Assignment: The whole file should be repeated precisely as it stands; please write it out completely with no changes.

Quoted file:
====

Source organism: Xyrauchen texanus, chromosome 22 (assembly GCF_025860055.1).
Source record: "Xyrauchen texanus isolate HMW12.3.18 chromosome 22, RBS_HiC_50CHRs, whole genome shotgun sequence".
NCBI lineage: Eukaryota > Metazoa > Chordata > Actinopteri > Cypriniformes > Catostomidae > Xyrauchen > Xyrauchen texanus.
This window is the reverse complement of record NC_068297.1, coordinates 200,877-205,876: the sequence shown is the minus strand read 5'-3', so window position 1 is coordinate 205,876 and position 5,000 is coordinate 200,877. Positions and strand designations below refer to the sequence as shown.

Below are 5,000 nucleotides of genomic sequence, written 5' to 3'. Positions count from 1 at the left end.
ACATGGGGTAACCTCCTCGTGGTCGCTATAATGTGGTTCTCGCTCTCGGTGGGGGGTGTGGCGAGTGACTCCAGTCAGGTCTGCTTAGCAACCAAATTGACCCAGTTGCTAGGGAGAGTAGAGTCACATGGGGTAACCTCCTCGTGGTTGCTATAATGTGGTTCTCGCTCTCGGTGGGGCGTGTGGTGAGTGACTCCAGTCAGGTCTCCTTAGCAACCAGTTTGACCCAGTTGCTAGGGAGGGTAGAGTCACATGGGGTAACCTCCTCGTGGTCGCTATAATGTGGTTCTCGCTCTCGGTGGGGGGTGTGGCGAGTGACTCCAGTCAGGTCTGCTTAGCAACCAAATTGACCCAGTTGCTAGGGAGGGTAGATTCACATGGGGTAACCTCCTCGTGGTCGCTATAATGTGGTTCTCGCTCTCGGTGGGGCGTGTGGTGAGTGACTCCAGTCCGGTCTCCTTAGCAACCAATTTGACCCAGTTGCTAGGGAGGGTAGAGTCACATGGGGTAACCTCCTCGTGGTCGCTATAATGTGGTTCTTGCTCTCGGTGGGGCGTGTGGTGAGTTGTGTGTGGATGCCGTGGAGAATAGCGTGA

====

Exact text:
Source organism: Xyrauchen texanus, chromosome 22 (assembly GCF_025860055.1).
Source record: "Xyrauchen texanus isolate HMW12.3.18 chromosome 22, RBS_HiC_50CHRs, whole genome shotgun sequence".
NCBI lineage: Eukaryota > Metazoa > Chordata > Actinopteri > Cypriniformes > Catostomidae > Xyrauchen > Xyrauchen texanus.
This window is the reverse complement of record NC_068297.1, coordinates 200,877-205,876: the sequence shown is the minus strand read 5'-3', so window position 1 is coordinate 205,876 and position 5,000 is coordinate 200,877. Positions and strand designations below refer to the sequence as shown.

Below are 5,000 nucleotides of genomic sequence, written 5' to 3'. Positions count from 1 at the left end.
ACATGGGGTAACCTCCTCGTGGTCGCTATAATGTGGTTCTCGCTCTCGGTGGGGGGTGTGGCGAGTGACTCCAGTCAGGTCTGCTTAGCAACCAAATTGACCCAGTTGCTAGGGAGAGTAGAGTCACATGGGGTAACCTCCTCGTGGTTGCTATAATGTGGTTCTCGCTCTCGGTGGGGCGTGTGGTGAGTGACTCCAGTCAGGTCTCCTTAGCAACCAGTTTGACCCAGTTGCTAGGGAGGGTAGAGTCACATGGGGTAACCTCCTCGTGGTCGCTATAATGTGGTTCTCGCTCTCGGTGGGGGGTGTGGCGAGTGACTCCAGTCAGGTCTGCTTAGCAACCAAATTGACCCAGTTGCTAGGGAGGGTAGATTCACATGGGGTAACCTCCTCGTGGTCGCTATAATGTGGTTCTCGCTCTCGGTGGGGCGTGTGGTGAGTGACTCCAGTCCGGTCTCCTTAGCAACCAATTTGACCCAGTTGCTAGGGAGGGTAGAGTCACATGGGGTAACCTCCTCGTGGTCGCTATAATGTGGTTCTTGCTCTCGGTGGGGCGTGTGGTGAGTTGTGTGTGGATGCCGTGGAGAATAGCGTGA